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Proposed Immigration Changes Deal a Blow to Employer-Friendly H-1B Visa Program

October 20, 2020

New immigration restrictions are changing the U.S. labor market, and the popular H-1B program is no exception.

The employer-coveted program lets U.S. companies hire highly skilled foreign nationals when no American labor is available. The program is highly popular in the health care, technology and engineering fields, which often face highly skilled labor shortages. In fact, American demand for H-1B laborers almost always exceeds the number of visas available in any given year.

Nevertheless, the government recently proposed changes to this highly competitive visa program. Some of the changes, which take effect Dec. 7, include:

  • U.S. Citizenship and Immigrations Services (USCIS) will have more authority to regulate contractor arrangements with foreign nationals. Staffing company arrangements will only be allowed for one year. Before hiring an H-1B employee, employers will face increased scrutiny to prove existing requirements, such as:
    • Work is actually available in a specialty occupation when the visa is requested.
    • There will be an employer-employee relationship directly with the foreign national.
  • The government is now more likely to investigate employers who use the H-1B visa program. These investigations may include Department of Homeland Security work-site visits, facility inspections, employer interviews and document requests.
  • H-1B visa holders will only be allowed to work at a third-party work site for up to one  year. So businesses who rely on highly skilled foreign nationals for third-party placement contracts may need to reevaluate how those contracts are serviced.
  • USCIS is now more likely to limit the period of time a business may hire an H-1B visa holder. Historically, three-year approval periods were the norm. Now, shortened periods of approval will trend when the government finds a justifiable basis for a shorter work authorization period.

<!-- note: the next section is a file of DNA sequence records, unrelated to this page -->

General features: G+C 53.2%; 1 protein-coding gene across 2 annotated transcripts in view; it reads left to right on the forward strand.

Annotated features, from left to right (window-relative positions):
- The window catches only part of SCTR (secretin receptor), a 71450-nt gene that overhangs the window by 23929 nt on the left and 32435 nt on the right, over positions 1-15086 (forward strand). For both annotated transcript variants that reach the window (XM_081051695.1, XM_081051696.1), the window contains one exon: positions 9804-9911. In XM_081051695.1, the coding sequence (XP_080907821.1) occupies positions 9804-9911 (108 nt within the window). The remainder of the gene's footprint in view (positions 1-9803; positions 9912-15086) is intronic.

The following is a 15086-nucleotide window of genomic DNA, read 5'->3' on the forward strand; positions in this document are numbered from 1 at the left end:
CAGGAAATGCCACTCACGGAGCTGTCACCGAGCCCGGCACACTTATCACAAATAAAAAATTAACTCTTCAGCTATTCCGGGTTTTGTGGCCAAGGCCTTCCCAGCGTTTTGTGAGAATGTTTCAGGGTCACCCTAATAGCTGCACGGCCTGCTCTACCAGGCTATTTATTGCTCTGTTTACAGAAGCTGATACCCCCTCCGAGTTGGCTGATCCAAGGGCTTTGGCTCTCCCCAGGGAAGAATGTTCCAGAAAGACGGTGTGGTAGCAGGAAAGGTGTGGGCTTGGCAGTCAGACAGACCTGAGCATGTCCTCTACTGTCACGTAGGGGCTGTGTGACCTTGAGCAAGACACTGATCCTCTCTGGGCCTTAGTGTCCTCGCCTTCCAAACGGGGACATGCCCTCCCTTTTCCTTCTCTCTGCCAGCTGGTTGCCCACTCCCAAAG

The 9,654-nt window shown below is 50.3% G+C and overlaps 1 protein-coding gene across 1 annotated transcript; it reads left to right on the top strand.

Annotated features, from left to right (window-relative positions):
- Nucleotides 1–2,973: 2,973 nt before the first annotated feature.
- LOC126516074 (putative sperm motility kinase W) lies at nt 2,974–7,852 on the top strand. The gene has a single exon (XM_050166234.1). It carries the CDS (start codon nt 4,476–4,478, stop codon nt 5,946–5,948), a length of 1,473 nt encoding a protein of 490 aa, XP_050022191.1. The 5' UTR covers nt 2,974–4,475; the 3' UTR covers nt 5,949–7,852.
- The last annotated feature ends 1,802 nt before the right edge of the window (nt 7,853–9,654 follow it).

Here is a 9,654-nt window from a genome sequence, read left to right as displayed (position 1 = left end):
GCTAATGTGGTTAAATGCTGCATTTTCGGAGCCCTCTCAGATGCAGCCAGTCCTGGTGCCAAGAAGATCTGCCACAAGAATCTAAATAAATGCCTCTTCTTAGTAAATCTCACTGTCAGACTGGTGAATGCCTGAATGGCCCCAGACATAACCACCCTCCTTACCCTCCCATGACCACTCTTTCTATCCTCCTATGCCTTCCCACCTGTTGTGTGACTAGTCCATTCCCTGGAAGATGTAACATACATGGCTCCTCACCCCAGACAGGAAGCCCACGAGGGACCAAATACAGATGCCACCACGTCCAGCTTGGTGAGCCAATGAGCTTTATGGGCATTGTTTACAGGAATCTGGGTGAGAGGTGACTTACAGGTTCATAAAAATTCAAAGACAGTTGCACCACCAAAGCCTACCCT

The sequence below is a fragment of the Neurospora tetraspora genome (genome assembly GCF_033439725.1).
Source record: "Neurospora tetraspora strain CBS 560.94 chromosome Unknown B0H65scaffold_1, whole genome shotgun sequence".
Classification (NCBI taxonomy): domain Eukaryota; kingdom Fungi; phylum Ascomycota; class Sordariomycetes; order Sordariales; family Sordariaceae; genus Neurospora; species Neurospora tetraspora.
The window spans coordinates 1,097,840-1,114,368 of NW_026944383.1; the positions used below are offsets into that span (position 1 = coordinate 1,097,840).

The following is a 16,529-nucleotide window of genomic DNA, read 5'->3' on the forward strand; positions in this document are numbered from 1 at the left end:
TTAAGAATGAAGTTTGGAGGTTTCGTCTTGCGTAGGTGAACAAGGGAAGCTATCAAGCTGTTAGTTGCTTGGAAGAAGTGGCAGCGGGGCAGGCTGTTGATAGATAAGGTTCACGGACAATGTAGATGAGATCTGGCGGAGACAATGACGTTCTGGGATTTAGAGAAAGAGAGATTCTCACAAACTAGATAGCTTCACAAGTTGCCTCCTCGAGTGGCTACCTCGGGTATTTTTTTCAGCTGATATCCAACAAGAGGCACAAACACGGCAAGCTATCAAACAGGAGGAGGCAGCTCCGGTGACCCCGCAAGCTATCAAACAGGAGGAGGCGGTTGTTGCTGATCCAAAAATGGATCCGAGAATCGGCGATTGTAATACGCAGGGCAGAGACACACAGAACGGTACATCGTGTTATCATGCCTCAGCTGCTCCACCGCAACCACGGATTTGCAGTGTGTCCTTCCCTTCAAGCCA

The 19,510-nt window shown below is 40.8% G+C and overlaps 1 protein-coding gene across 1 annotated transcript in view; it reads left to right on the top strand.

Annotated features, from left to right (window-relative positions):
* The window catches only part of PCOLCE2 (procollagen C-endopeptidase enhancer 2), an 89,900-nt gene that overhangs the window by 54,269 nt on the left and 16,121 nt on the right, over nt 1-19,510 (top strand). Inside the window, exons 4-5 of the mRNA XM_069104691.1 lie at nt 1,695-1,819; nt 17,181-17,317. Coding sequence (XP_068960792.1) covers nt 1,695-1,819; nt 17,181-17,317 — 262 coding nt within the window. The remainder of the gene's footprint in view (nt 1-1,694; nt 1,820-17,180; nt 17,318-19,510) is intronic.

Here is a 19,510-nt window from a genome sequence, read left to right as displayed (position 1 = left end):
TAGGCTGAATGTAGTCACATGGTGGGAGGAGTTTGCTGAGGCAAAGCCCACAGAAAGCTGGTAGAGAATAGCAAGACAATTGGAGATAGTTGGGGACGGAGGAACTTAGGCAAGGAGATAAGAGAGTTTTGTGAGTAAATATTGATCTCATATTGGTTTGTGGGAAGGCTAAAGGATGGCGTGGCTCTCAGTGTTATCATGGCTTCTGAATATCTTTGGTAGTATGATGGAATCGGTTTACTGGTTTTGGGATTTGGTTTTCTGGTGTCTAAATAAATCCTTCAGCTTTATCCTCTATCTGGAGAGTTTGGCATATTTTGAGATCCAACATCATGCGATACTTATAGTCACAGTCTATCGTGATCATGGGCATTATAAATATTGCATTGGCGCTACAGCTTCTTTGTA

The U.S. Department of Labor (DOL) also published an interim final rule that will change the computation of prevailing wage levels. The new computations will result in higher prevailing wages for all occupations for each Occupational Employment Statistics-based wage level. The increase percentages are as follows:

  • Level I Wage: 45th percentile (from 17th percentile)
  • Level II Wage: 62nd percentile (from 34th percentile)
  • Level III Wage: 78th percentile (from 50th percentile)
  • Level IV Wage: 95th percentile (from 67th percentile)

The new prevailing wages took effect Oct. 8. However, a group of technology consulting firms are challenging the rule through a lawsuit that was filed in New Jersey federal court last Friday. The lawsuit alleges that the DOL failed to adhere to procedural requirements before implementing the rule. It also maintains that the DOL relied on wrong data and economic assumptions for its justification for implementing the rule, which raises minimum salaries by as high as 50% in some industries.

Additional litigation from the business and higher education community challenging these restrictions is expected. U.S. businesses and institutions who rely on H-1B laborers must quickly adapt to this new landscape before filing petitions.

Please contact Brandon Davis, Laura N. Buck or any other member of Phelps’ Immigration team if you have any questions or need compliance advice and guidance. For more information related to COVID-19, visit Phelps’ COVID-19: Client Resource Portal.